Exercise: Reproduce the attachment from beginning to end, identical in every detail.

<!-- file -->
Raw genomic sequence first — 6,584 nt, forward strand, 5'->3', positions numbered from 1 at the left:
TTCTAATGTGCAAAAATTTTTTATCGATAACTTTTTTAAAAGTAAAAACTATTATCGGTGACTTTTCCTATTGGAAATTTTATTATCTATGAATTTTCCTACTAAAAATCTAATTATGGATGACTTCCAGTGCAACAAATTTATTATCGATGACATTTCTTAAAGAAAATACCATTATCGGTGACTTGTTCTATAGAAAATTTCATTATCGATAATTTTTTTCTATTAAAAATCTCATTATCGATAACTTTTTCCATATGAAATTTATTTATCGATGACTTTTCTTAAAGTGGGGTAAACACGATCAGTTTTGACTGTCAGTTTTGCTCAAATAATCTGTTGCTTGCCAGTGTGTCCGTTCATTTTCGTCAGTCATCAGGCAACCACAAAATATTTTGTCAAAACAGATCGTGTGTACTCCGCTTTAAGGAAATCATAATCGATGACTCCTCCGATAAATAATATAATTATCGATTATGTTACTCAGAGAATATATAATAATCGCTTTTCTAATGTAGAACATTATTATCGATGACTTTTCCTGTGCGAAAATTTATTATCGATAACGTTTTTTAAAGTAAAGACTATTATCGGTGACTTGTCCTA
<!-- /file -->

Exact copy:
Raw genomic sequence first — 6,584 nt, forward strand, 5'->3', positions numbered from 1 at the left:
TTCTAATGTGCAAAAATTTTTTATCGATAACTTTTTTAAAAGTAAAAACTATTATCGGTGACTTTTCCTATTGGAAATTTTATTATCTATGAATTTTCCTACTAAAAATCTAATTATGGATGACTTCCAGTGCAACAAATTTATTATCGATGACATTTCTTAAAGAAAATACCATTATCGGTGACTTGTTCTATAGAAAATTTCATTATCGATAATTTTTTTCTATTAAAAATCTCATTATCGATAACTTTTTCCATATGAAATTTATTTATCGATGACTTTTCTTAAAGTGGGGTAAACACGATCAGTTTTGACTGTCAGTTTTGCTCAAATAATCTGTTGCTTGCCAGTGTGTCCGTTCATTTTCGTCAGTCATCAGGCAACCACAAAATATTTTGTCAAAACAGATCGTGTGTACTCCGCTTTAAGGAAATCATAATCGATGACTCCTCCGATAAATAATATAATTATCGATTATGTTACTCAGAGAATATATAATAATCGCTTTTCTAATGTAGAACATTATTATCGATGACTTTTCCTGTGCGAAAATTTATTATCGATAACGTTTTTTAAAGTAAAGACTATTATCGGTGACTTGTCCTA